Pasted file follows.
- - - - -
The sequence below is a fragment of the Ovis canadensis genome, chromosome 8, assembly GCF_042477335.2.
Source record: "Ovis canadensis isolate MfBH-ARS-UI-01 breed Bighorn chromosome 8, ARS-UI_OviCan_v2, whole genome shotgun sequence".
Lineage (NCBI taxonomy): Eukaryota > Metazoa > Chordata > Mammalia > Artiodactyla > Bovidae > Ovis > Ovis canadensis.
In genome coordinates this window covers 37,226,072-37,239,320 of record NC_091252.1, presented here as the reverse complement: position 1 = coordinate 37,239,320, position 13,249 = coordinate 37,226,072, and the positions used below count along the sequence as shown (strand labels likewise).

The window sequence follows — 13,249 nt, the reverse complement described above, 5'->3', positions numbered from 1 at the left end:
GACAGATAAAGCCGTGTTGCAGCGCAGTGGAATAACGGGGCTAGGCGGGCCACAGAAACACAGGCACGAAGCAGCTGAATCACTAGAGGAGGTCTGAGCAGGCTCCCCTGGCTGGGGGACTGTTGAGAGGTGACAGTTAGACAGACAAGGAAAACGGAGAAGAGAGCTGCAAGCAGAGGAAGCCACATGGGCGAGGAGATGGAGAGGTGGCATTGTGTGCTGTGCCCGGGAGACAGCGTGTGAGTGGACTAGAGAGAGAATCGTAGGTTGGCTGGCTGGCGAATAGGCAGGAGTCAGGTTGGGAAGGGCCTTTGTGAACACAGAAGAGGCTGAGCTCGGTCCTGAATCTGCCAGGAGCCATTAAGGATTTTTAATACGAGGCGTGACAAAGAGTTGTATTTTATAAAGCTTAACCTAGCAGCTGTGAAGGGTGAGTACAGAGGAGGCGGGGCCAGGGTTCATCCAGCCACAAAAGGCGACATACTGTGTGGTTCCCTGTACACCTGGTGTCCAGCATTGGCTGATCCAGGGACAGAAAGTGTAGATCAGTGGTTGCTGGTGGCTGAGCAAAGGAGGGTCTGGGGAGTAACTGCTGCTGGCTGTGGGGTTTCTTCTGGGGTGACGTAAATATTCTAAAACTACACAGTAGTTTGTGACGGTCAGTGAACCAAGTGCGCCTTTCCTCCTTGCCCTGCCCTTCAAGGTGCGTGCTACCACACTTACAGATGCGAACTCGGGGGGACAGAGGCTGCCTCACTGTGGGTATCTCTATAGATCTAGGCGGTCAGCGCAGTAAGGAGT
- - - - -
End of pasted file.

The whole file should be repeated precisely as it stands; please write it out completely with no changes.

The sequence below is a fragment of the Ovis canadensis genome, chromosome 8, assembly GCF_042477335.2.
Source record: "Ovis canadensis isolate MfBH-ARS-UI-01 breed Bighorn chromosome 8, ARS-UI_OviCan_v2, whole genome shotgun sequence".
Lineage (NCBI taxonomy): Eukaryota > Metazoa > Chordata > Mammalia > Artiodactyla > Bovidae > Ovis > Ovis canadensis.
In genome coordinates this window covers 37,226,072-37,239,320 of record NC_091252.1, presented here as the reverse complement: position 1 = coordinate 37,239,320, position 13,249 = coordinate 37,226,072, and the positions used below count along the sequence as shown (strand labels likewise).

The window sequence follows — 13,249 nt, the reverse complement described above, 5'->3', positions numbered from 1 at the left end:
GACAGATAAAGCCGTGTTGCAGCGCAGTGGAATAACGGGGCTAGGCGGGCCACAGAAACACAGGCACGAAGCAGCTGAATCACTAGAGGAGGTCTGAGCAGGCTCCCCTGGCTGGGGGACTGTTGAGAGGTGACAGTTAGACAGACAAGGAAAACGGAGAAGAGAGCTGCAAGCAGAGGAAGCCACATGGGCGAGGAGATGGAGAGGTGGCATTGTGTGCTGTGCCCGGGAGACAGCGTGTGAGTGGACTAGAGAGAGAATCGTAGGTTGGCTGGCTGGCGAATAGGCAGGAGTCAGGTTGGGAAGGGCCTTTGTGAACACAGAAGAGGCTGAGCTCGGTCCTGAATCTGCCAGGAGCCATTAAGGATTTTTAATACGAGGCGTGACAAAGAGTTGTATTTTATAAAGCTTAACCTAGCAGCTGTGAAGGGTGAGTACAGAGGAGGCGGGGCCAGGGTTCATCCAGCCACAAAAGGCGACATACTGTGTGGTTCCCTGTACACCTGGTGTCCAGCATTGGCTGATCCAGGGACAGAAAGTGTAGATCAGTGGTTGCTGGTGGCTGAGCAAAGGAGGGTCTGGGGAGTAACTGCTGCTGGCTGTGGGGTTTCTTCTGGGGTGACGTAAATATTCTAAAACTACACAGTAGTTTGTGACGGTCAGTGAACCAAGTGCGCCTTTCCTCCTTGCCCTGCCCTTCAAGGTGCGTGCTACCACACTTACAGATGCGAACTCGGGGGGACAGAGGCTGCCTCACTGTGGGTATCTCTATAGATCTAGGCGGTCAGCGCAGTAAGGAGT